And so what should we expect from here?

Well the fundamental charts above suggest we have significantly overvalued growth expectations and historically those over-inflated expectations can drop very sharply back in line with actual growth.  So from a fundamentals perspective we should expect a significant drop in overall valuations (i.e. market cap). And from a technical perspective, if we are in fact following the previous bubble cycle pattern (which we seem to be), we should expect a nice bounce in price level from the recent lows (to perhaps somewhere between 2000 – 2030) accompanied by relative calm before an explosion of volatility and a market price plunge that sends us into the next crisis sometime around May (give or take).  Happy trading!

  1. On March 3, 2016 at 9:04 am,
    CFS says:

    OFF Topic:
    It takes a RINO to recognize a RINO.
    or a New England liberal democrat to spot a lying N. Y. liberal Democrat?

  2. On March 3, 2016 at 9:08 am,
    CFS says:

    Brown cost the UK billions by his stupidity.
    How much did Canadians lose today?

    It’s only a barbarous relic.
    (But some relics are worth billions!)

  3. On March 3, 2016 at 9:19 am,
    CFS says:

    If the Chinese and the Russians can hack the DoD, why don’t you geeks out there have a go and get paid for it?

  4. On March 3, 2016 at 9:20 am,
    Jay Linn says:

    Cycle analyst, Gary Savage is expecting a 7 year cycle bottom and then a inflation driven bubble markets in equities and gold. This article is clearly presenting an opposing view. Gary is expecting the Fed to manipulate the stock market higher because the consequence of ‘letting it drop’ to the fundamental level would be disastrous to the US and the world economy. However I believe the scenario presented in this article is much more likely because even the Fed cannot control private fund managers. When they see that this is a ‘Risk Off’ period, they are going to go to cash – or even gold if the Fed goes negative interest rate on them. One way or another, the stock market will head to its business fundamentals – which means it is going to be a panic time in Wall Street! Perhaps this Spring, as this article forecasts.

  5. On March 3, 2016 at 9:22 am,
    bb says:

    Canada didnt lose much today cfs, they didnt have much to sell.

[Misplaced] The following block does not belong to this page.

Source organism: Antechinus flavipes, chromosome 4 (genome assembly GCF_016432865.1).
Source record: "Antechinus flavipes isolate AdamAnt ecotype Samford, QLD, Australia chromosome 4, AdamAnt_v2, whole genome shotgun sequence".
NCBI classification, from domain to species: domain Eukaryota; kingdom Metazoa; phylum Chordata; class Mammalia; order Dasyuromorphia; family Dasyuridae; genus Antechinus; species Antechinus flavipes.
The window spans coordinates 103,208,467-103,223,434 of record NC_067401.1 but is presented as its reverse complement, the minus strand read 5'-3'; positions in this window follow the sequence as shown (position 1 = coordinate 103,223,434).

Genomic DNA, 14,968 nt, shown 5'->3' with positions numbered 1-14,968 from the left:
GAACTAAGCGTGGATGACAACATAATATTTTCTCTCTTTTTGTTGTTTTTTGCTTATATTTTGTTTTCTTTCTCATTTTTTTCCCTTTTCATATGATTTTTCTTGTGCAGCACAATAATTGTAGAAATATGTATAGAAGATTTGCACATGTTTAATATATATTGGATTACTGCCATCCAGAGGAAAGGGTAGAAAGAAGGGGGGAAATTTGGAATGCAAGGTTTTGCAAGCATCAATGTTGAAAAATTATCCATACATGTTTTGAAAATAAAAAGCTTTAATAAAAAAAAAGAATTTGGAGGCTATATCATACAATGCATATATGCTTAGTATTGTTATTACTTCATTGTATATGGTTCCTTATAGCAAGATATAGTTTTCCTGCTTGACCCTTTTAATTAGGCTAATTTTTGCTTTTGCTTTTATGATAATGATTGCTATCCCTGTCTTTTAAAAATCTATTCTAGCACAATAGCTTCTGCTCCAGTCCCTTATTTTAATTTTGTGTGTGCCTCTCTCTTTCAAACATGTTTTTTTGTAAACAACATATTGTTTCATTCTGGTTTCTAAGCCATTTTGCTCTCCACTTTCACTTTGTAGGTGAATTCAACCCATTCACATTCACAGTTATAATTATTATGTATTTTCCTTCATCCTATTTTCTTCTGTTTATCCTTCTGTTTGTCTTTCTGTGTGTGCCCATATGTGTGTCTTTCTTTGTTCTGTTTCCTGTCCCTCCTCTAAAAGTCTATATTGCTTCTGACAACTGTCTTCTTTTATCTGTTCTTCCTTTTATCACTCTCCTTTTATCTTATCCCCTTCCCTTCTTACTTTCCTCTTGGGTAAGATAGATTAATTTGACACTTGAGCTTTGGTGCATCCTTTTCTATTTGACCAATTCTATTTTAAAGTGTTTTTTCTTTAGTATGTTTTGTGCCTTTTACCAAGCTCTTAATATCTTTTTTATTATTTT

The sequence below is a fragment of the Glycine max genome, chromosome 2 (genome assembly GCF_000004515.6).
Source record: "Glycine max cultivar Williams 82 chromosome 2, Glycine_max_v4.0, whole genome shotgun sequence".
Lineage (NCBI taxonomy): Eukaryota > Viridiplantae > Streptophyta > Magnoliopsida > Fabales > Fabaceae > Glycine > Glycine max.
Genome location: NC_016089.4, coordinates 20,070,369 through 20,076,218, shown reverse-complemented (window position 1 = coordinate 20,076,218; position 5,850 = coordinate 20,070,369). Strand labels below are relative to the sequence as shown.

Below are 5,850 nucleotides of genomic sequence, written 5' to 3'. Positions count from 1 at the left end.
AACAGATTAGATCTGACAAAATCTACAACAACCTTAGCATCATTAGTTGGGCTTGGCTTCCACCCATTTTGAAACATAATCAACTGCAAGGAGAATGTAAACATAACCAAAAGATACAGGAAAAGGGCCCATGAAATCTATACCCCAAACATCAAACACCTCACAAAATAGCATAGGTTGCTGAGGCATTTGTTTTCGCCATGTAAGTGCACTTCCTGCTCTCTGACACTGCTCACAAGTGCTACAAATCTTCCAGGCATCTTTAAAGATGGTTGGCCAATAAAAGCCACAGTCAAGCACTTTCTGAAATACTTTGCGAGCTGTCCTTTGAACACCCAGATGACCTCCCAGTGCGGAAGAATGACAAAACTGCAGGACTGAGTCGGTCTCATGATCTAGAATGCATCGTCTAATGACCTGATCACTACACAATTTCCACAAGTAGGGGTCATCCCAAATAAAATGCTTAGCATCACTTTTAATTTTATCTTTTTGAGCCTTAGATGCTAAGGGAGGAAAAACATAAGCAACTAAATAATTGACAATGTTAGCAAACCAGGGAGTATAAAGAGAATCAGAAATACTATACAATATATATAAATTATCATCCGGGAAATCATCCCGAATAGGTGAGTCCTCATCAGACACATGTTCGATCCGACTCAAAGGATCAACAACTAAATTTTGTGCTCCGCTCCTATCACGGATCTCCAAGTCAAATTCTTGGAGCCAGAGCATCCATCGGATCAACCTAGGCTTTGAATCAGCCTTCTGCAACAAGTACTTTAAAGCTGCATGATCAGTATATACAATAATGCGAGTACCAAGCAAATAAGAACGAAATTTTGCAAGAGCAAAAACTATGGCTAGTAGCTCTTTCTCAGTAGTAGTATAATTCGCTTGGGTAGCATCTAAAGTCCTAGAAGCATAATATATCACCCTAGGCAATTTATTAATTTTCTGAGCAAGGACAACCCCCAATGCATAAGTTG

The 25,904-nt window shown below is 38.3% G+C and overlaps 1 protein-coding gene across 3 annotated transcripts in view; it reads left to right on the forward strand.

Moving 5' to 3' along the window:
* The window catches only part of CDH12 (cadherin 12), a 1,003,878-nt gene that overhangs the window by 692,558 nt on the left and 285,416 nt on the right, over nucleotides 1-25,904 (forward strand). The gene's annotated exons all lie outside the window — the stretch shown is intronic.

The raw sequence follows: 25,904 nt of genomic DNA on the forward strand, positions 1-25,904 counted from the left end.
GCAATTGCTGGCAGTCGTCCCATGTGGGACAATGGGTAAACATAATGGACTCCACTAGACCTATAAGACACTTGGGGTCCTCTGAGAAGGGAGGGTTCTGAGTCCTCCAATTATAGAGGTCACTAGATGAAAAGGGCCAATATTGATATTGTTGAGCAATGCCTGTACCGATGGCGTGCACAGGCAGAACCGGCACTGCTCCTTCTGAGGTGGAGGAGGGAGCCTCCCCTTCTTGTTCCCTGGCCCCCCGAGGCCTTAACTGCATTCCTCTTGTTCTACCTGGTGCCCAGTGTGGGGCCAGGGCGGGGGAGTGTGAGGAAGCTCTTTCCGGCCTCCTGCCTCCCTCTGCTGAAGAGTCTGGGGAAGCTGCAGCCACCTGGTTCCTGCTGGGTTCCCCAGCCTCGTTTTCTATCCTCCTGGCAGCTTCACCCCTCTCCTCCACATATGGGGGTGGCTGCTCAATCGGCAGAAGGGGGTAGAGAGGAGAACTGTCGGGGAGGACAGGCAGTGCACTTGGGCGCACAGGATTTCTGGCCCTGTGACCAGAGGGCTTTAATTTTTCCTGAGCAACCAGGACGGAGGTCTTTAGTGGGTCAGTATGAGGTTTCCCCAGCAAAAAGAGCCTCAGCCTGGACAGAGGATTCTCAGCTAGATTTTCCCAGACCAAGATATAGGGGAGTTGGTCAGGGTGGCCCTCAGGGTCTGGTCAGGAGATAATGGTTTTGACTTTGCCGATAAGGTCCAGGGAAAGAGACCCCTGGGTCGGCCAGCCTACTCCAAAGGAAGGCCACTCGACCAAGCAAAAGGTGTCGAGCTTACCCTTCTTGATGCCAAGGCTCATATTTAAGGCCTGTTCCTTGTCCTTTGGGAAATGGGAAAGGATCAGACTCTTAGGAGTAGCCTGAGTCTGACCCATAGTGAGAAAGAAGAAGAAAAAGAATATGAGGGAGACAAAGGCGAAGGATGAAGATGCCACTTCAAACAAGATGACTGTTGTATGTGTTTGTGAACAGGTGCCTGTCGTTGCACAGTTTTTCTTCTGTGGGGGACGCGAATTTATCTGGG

It does make blatantly obvious Canada gets their direction from…..somewhere?

  6. On March 3, 2016 at 9:33 am,
    CFS says:

    1.7 tonnes ain’t chicken feed!

    And luckily there’s no price suppression. Right!

  7. On March 3, 2016 at 9:37 am,
    Marty says:

    Trader Dan shares a perspective on Goldseek.com today.

  8. On March 3, 2016 at 9:38 am,
    CFS says:

    They can do it overtly or they can do it covertly, but do it, they do.
    (You just don’t realize in how many ways……financial repression, negative interest rates, fees and taxes…)

  9. On March 3, 2016 at 9:48 am,
    gary says:

    The bears are going to be wrong on the stock market just like they were wrong on gold. The odds are good that the 7 YCL was completed last month. If not, then it will form in mid summer. After that we have a bubble phase ahead of us as central banks print, print, print.

    Focus on biotech, that’s where the bubble will manifest most aggressively.

    I noted yesterday and I’ll post it here again today. This rally has been the fifth strongest rally since 1957 in terms of breadth. Energy, metals, tech, everything is participating. Just exactly as I said it would once the 7 YCL is finished.

    Everything goes up together.

    • On March 3, 2016 at 10:00 am,
      Jay Linn says:

      With Donald Trump, we may have the first president who is not beholden to the Fed since Jimmy Carter. It may not be the business as usual for next few years…if Trump becomes the president. Of course anyone and everyone with their hands in the system’s pocket wants Hilary!

      • On March 3, 2016 at 10:36 am,
        Matthew says:

        Since Jimmy Carter??? Where did you get that one? His administration was STACKED with Fed friends.

        • On March 3, 2016 at 10:52 am,
          Jay Linn says:

          Well… he appointed Paul Volker, at least…

          • On March 3, 2016 at 11:23 am,
            Matthew says:

            Volker did what the Fed’s owners wanted and responded to (followed) market pressures. I don’t subscribe to the view that he’s some kind of hero.

          • On March 3, 2016 at 11:24 am,
            Matthew says:


          • On March 3, 2016 at 4:39 pm,
            Dick Tracy says:

            Matthew is a smart guy with stocks but when it comes to figuring out politicians he is a wasteland. DT

          • On March 3, 2016 at 10:32 pm,
            Matthew says:

            DT: It’s sad to see that you’re so easily fooled by Trump’s vacuous BS. He’s a statist lefty crony Keynesian. Those are the facts. I truly hope he wins so you will see that he will fix nothing.

          • On March 4, 2016 at 8:53 am,
            Matthew says:

            Do you think Gov Christie would have endorsed Ron Paul? And how about Larry Kudlow, would he have endorsed Ron Paul’s economic plan?

            Oh yeah, Trump is a some rebel! lol…

            If the windbag follows any principles at all, they aren’t good ones.

      • On March 3, 2016 at 2:24 pm,
        Chad says:

        He will be taken out then!

    • On March 3, 2016 at 10:07 am,
      Jay Linn says:

      I also note that Biotech has been soggy in its bounce from 2/11. I am voting for the mid summer bottom – same as the article.

  10. On March 3, 2016 at 9:56 am,
    Marty says:

    Harmony Gold has lapped the entire PM field. Stewart Thomson called HMY early on.

  11. On March 3, 2016 at 10:01 am,
    Marty says:

    His call on 321gold on Jan 5 @ $1. HMY